Electric Vehicles
Chrysler, Ford, and Other Automakers Pursue Electric Vehicles

EERE Network News
January 14, 2009

Chrysler, Ford, and Other Automakers Pursue Electric Vehicles
GM may be receiving the lion's share of attention for its Chevy Volt, but
Chrysler LLC, Ford Motor Company, and other automakers are also pushing
forward in the development of electric and plug-in hybrid electric
vehicles (also known as range-extended electric vehicles). At the North
American International Auto Show in Detroit, Chrysler has unveiled the
200C EV Concept, a sports sedan with an all-electric range of 40 miles and
an extended range of about 400 miles. It also added the Jeep Patriot EV,
another range-extended electric vehicle, to its collection of electric
vehicle concepts that was first unveiled in September 2008. That
collection includes electrified versions of the Jeep Wrangler and the
Chrysler Town & Country minivan, as well as a Dodge-branded all-electric
sports car that's based on the Lotus Europa S. Chrysler still won't say
which of the vehicles will be produced for North American markets in 2010,
but the company has updated its Dodge EV with Dodge-specific front and
rear ends and a Dodge interior, and it has renamed the vehicle as the
Dodge Circuit EV, so maybe that's a clue. See the Chrysler press releases
on its 200C EV Concept and its overall electric vehicle plans.

If Chrysler does release an all-electric sports car in 2010, it will be in
direct competition with two North American startup companies: Tesla Motors
and Fisker Automotive, Inc. Tesla produces the Roadster, an all-electric
two-seater with a body inspired by the Lotus Elise and built by Lotus
Engineering. On January 11, Tesla started taking orders for the new
Roadster Sport, an enhanced-performance version of the Roadster that will
sell for $128,500 when deliveries start in June. Tesla has so far produced
150 Roadsters, which go for $109,000, and the 1,100 people on the
company's waiting list have the option of upgrading to the Roadster Sport.
Meanwhile, Fisker Automotive unveiled the production version of its 2010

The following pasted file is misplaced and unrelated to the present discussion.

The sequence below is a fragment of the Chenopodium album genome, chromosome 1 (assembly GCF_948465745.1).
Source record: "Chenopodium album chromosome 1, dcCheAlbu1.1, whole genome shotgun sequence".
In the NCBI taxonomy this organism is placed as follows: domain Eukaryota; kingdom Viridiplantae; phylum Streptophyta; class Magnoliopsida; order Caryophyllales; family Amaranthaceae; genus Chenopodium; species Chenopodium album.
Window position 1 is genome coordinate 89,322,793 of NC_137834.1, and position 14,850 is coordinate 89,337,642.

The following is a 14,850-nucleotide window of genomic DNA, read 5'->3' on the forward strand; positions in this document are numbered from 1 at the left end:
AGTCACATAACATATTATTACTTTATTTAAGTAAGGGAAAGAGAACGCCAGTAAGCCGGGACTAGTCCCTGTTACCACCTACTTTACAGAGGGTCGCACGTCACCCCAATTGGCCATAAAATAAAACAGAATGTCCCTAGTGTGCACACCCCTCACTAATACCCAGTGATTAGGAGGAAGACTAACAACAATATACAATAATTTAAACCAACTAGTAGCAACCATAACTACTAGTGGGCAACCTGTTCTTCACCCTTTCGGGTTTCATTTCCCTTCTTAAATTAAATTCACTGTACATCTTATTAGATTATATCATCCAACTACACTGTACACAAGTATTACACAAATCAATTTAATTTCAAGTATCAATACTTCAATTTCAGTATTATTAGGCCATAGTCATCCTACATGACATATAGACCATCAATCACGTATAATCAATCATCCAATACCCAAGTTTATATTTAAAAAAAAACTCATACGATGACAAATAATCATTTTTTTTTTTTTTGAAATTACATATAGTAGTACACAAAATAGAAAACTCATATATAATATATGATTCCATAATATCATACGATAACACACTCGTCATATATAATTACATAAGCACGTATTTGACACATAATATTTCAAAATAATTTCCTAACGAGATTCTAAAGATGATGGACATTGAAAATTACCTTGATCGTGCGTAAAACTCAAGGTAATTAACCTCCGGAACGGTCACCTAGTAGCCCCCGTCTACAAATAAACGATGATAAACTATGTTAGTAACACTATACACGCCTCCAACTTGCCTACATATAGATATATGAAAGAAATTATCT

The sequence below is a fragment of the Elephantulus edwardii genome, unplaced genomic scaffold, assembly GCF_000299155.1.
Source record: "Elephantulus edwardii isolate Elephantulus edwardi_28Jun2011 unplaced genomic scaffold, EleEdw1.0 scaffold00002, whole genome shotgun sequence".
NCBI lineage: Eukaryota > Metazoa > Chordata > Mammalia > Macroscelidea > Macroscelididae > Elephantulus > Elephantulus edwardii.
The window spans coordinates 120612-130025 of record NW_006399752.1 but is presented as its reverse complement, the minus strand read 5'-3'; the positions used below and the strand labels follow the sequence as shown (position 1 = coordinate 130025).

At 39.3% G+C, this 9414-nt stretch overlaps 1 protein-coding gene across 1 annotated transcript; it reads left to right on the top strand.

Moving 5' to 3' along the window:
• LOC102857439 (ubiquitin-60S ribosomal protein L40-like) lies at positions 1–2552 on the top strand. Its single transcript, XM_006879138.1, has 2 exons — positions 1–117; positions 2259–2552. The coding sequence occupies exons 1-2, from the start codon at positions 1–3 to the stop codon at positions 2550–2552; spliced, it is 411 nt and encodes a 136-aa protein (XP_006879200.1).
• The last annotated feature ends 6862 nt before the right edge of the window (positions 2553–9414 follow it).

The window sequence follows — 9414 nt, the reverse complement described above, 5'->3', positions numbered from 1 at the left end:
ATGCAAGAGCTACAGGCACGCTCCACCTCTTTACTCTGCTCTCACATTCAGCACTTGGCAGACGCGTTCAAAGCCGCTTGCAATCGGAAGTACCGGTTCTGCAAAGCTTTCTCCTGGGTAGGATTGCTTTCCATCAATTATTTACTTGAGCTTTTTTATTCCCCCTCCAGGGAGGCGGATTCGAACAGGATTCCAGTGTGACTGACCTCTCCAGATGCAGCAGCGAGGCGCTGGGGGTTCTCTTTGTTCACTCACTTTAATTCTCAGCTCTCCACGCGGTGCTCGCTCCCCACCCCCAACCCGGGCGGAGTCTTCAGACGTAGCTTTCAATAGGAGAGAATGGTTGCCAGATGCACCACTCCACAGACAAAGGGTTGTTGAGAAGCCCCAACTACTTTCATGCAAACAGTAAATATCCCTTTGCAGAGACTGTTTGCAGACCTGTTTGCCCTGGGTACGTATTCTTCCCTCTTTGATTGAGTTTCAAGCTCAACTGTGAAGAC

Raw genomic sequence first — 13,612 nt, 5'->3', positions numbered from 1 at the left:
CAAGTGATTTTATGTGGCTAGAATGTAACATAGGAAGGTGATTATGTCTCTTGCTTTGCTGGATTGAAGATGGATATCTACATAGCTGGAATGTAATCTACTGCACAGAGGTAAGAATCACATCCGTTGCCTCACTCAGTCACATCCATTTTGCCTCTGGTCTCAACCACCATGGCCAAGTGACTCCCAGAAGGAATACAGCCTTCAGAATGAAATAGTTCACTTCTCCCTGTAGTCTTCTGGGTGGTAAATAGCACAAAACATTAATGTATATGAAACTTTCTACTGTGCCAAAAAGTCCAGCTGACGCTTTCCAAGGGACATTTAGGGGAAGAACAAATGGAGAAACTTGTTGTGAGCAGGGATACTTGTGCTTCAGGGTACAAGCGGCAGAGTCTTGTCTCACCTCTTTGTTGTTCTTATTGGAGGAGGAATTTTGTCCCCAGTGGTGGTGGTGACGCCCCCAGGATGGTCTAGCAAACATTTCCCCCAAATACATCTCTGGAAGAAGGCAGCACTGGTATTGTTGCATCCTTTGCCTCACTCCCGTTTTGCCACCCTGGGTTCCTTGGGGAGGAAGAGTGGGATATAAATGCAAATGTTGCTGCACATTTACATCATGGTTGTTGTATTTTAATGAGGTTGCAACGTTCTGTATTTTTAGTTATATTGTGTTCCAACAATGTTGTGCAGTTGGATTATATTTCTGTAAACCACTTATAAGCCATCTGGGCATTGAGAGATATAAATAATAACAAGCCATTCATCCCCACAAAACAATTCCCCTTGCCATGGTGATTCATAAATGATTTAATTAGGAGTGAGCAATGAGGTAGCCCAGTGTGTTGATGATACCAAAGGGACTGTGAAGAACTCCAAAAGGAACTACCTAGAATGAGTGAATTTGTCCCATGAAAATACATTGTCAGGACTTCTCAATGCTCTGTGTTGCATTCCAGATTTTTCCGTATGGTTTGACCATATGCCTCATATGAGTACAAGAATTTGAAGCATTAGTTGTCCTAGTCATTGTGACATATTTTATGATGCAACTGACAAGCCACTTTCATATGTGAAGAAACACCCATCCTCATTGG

Fisker Karma, which employs Quantum Technologies' electric drive to
achieve an all-electric range of up to 50 miles. The range-extended
four-seat electric vehicle employs a lithium-ion battery pack to power two
201-horsepower electric motors and starts at $87,900. Deliveries will
start late this year. Fisker also unveiled the Karma S concept, which
features a retractable hardtop. See the Tesla Motors press release and
Roadster Sport Web page, the Fisker Web site and the press releases for
the Karma (PDF 81 KB) and Karma S (PDF 56 KB). Download Adobe Reader.

While small startups are taking the lead in electric vehicles in North
America, Ford Motor Company announced that it will introduce an
all-electric commercial van in 2010, an all-electric small car in 2011,
and a plug-in hybrid by 2012. By then, it might be competing with China's
BYD Auto, which recently began selling a range-extended electric vehicle
in China. The F3DM, a mid-size sedan, has an all-electric range of 62
miles and a top speed of 93 miles per hour. BYD Auto is exhibiting its
vehicles in Detroit for the second year in a row, and along with the F3DM,
the company is also exhibiting an all-electric crossover vehicle with a
range of 249 miles, a larger version of the F3DM, a version with a
continuously variable transmission, and a compact vehicle. With financial
backing from Warren Buffet, BYD plans to introduce its cars to Europe and
Israel in 2010 and in North America sometime later. See the Ford press
release and the BYD Web site and media kit (PDF 154 KB).

A nearer-term competitor in the North American market is Toyota, which
plans to deliver 500 Prius plug-in hybrids to global fleets later this
year, including 150 in the United States. The lithium-ion batteries for
the vehicles will be built at Panasonic EV Energy Company, Ltd., a joint
venture of Toyota and the Matsushita Group. In Detroit, Toyota is
displaying a small electric-only concept vehicle for urban commuters, the
FT-EV. Although the company plans to launch such a vehicle by 2012, its
primary emphasis is still on hybrid vehicles. Other overseas participants
in the Detroit Auto Show include Mercedes-Benz, which is exhibiting three
versions of a small concept car: an all-electric version, a range-extended
version, and a fuel cell version. Mercedes-Benz isn't announcing any
commercialization plans, but its sister company, smart, is planning to
launch an electric drive version of the smart fortwo by year's end. The
vehicle is on display in Detroit, but smart hasn't decided whether to
market the lithium-ion-powered vehicle in the United States. Even Johnson
Controls is exhibiting a plug-in hybrid concept called the re3, which
embodies the technologies that the company can offer to automakers.
Johnson Controls is producing lithium-ion hybrid vehicle batteries in
France under a joint venture with Saft. See the press releases from
Toyota, Mercedes-Benz, smart, and Johnson Controls.


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